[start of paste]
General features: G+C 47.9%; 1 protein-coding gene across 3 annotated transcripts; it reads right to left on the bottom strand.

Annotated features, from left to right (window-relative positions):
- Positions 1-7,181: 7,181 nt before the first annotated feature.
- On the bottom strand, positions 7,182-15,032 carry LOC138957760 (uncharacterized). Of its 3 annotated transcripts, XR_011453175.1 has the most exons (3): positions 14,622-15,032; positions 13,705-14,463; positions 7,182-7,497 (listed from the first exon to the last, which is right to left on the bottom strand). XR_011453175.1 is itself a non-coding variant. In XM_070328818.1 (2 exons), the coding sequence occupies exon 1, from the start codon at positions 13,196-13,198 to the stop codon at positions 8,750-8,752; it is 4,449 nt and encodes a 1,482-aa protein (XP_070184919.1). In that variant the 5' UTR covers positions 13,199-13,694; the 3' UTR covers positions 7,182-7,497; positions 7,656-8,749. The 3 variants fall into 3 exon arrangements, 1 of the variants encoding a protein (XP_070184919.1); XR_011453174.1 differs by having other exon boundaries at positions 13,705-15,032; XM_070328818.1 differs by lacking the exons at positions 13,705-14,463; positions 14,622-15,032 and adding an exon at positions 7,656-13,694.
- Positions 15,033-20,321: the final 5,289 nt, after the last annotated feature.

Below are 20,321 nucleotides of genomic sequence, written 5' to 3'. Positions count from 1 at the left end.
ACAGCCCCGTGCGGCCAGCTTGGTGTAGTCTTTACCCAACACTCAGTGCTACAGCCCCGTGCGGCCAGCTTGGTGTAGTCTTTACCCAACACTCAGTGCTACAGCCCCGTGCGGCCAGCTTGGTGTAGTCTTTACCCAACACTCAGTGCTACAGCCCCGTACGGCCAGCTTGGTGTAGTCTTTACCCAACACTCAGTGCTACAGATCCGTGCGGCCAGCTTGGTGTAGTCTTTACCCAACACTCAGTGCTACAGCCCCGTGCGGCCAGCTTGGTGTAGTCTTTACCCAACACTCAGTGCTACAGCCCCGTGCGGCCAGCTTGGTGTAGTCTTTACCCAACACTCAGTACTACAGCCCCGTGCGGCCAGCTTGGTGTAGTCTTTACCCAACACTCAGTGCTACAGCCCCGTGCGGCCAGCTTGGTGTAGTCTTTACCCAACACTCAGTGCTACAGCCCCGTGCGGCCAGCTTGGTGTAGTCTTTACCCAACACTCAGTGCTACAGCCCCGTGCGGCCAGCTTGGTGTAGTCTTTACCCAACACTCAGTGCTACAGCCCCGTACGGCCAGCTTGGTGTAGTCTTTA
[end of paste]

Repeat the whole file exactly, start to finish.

General features: G+C 47.9%; 1 protein-coding gene across 3 annotated transcripts; it reads right to left on the bottom strand.

Annotated features, from left to right (window-relative positions):
- Positions 1-7,181: 7,181 nt before the first annotated feature.
- On the bottom strand, positions 7,182-15,032 carry LOC138957760 (uncharacterized). Of its 3 annotated transcripts, XR_011453175.1 has the most exons (3): positions 14,622-15,032; positions 13,705-14,463; positions 7,182-7,497 (listed from the first exon to the last, which is right to left on the bottom strand). XR_011453175.1 is itself a non-coding variant. In XM_070328818.1 (2 exons), the coding sequence occupies exon 1, from the start codon at positions 13,196-13,198 to the stop codon at positions 8,750-8,752; it is 4,449 nt and encodes a 1,482-aa protein (XP_070184919.1). In that variant the 5' UTR covers positions 13,199-13,694; the 3' UTR covers positions 7,182-7,497; positions 7,656-8,749. The 3 variants fall into 3 exon arrangements, 1 of the variants encoding a protein (XP_070184919.1); XR_011453174.1 differs by having other exon boundaries at positions 13,705-15,032; XM_070328818.1 differs by lacking the exons at positions 13,705-14,463; positions 14,622-15,032 and adding an exon at positions 7,656-13,694.
- Positions 15,033-20,321: the final 5,289 nt, after the last annotated feature.

Below are 20,321 nucleotides of genomic sequence, written 5' to 3'. Positions count from 1 at the left end.
ACAGCCCCGTGCGGCCAGCTTGGTGTAGTCTTTACCCAACACTCAGTGCTACAGCCCCGTGCGGCCAGCTTGGTGTAGTCTTTACCCAACACTCAGTGCTACAGCCCCGTGCGGCCAGCTTGGTGTAGTCTTTACCCAACACTCAGTGCTACAGCCCCGTACGGCCAGCTTGGTGTAGTCTTTACCCAACACTCAGTGCTACAGATCCGTGCGGCCAGCTTGGTGTAGTCTTTACCCAACACTCAGTGCTACAGCCCCGTGCGGCCAGCTTGGTGTAGTCTTTACCCAACACTCAGTGCTACAGCCCCGTGCGGCCAGCTTGGTGTAGTCTTTACCCAACACTCAGTACTACAGCCCCGTGCGGCCAGCTTGGTGTAGTCTTTACCCAACACTCAGTGCTACAGCCCCGTGCGGCCAGCTTGGTGTAGTCTTTACCCAACACTCAGTGCTACAGCCCCGTGCGGCCAGCTTGGTGTAGTCTTTACCCAACACTCAGTGCTACAGCCCCGTGCGGCCAGCTTGGTGTAGTCTTTACCCAACACTCAGTGCTACAGCCCCGTACGGCCAGCTTGGTGTAGTCTTTA